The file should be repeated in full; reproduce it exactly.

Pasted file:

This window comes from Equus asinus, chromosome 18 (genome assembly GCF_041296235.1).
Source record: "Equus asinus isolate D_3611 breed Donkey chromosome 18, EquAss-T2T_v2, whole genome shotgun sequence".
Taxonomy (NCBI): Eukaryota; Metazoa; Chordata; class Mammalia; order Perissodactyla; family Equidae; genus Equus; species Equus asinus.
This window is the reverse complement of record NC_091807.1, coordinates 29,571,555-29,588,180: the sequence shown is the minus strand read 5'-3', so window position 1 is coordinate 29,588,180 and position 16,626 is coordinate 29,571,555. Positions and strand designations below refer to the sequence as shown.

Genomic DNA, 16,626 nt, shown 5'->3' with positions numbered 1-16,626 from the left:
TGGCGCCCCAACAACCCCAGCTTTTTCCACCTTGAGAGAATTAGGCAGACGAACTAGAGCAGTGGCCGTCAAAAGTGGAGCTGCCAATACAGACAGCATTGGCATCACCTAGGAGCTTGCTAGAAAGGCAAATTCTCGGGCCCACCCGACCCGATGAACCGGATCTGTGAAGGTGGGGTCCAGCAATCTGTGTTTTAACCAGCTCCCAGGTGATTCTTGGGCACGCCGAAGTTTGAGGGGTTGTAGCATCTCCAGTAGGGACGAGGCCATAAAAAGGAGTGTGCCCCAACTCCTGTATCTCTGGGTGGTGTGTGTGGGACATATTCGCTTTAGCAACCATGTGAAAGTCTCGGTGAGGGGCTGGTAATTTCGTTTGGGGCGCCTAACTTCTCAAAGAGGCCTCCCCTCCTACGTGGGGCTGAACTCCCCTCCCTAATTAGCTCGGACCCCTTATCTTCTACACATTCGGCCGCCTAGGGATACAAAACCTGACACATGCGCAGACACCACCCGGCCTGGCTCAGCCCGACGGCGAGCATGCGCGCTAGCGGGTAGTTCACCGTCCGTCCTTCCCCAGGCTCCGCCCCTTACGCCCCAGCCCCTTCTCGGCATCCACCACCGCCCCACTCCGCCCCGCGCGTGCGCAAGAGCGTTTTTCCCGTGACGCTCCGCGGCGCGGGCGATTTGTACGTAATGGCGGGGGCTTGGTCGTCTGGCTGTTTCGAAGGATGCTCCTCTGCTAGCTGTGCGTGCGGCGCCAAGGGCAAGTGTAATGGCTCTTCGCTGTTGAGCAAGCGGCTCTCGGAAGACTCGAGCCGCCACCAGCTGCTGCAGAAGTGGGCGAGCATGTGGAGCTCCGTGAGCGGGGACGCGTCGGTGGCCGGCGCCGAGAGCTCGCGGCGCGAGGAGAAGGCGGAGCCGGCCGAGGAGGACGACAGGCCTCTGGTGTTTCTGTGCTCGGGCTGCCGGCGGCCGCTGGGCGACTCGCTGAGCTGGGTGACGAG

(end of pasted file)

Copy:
This window comes from Equus asinus, chromosome 18 (genome assembly GCF_041296235.1).
Source record: "Equus asinus isolate D_3611 breed Donkey chromosome 18, EquAss-T2T_v2, whole genome shotgun sequence".
Taxonomy (NCBI): Eukaryota; Metazoa; Chordata; class Mammalia; order Perissodactyla; family Equidae; genus Equus; species Equus asinus.
This window is the reverse complement of record NC_091807.1, coordinates 29,571,555-29,588,180: the sequence shown is the minus strand read 5'-3', so window position 1 is coordinate 29,588,180 and position 16,626 is coordinate 29,571,555. Positions and strand designations below refer to the sequence as shown.

Genomic DNA, 16,626 nt, shown 5'->3' with positions numbered 1-16,626 from the left:
TGGCGCCCCAACAACCCCAGCTTTTTCCACCTTGAGAGAATTAGGCAGACGAACTAGAGCAGTGGCCGTCAAAAGTGGAGCTGCCAATACAGACAGCATTGGCATCACCTAGGAGCTTGCTAGAAAGGCAAATTCTCGGGCCCACCCGACCCGATGAACCGGATCTGTGAAGGTGGGGTCCAGCAATCTGTGTTTTAACCAGCTCCCAGGTGATTCTTGGGCACGCCGAAGTTTGAGGGGTTGTAGCATCTCCAGTAGGGACGAGGCCATAAAAAGGAGTGTGCCCCAACTCCTGTATCTCTGGGTGGTGTGTGTGGGACATATTCGCTTTAGCAACCATGTGAAAGTCTCGGTGAGGGGCTGGTAATTTCGTTTGGGGCGCCTAACTTCTCAAAGAGGCCTCCCCTCCTACGTGGGGCTGAACTCCCCTCCCTAATTAGCTCGGACCCCTTATCTTCTACACATTCGGCCGCCTAGGGATACAAAACCTGACACATGCGCAGACACCACCCGGCCTGGCTCAGCCCGACGGCGAGCATGCGCGCTAGCGGGTAGTTCACCGTCCGTCCTTCCCCAGGCTCCGCCCCTTACGCCCCAGCCCCTTCTCGGCATCCACCACCGCCCCACTCCGCCCCGCGCGTGCGCAAGAGCGTTTTTCCCGTGACGCTCCGCGGCGCGGGCGATTTGTACGTAATGGCGGGGGCTTGGTCGTCTGGCTGTTTCGAAGGATGCTCCTCTGCTAGCTGTGCGTGCGGCGCCAAGGGCAAGTGTAATGGCTCTTCGCTGTTGAGCAAGCGGCTCTCGGAAGACTCGAGCCGCCACCAGCTGCTGCAGAAGTGGGCGAGCATGTGGAGCTCCGTGAGCGGGGACGCGTCGGTGGCCGGCGCCGAGAGCTCGCGGCGCGAGGAGAAGGCGGAGCCGGCCGAGGAGGACGACAGGCCTCTGGTGTTTCTGTGCTCGGGCTGCCGGCGGCCGCTGGGCGACTCGCTGAGCTGGGTGACGAG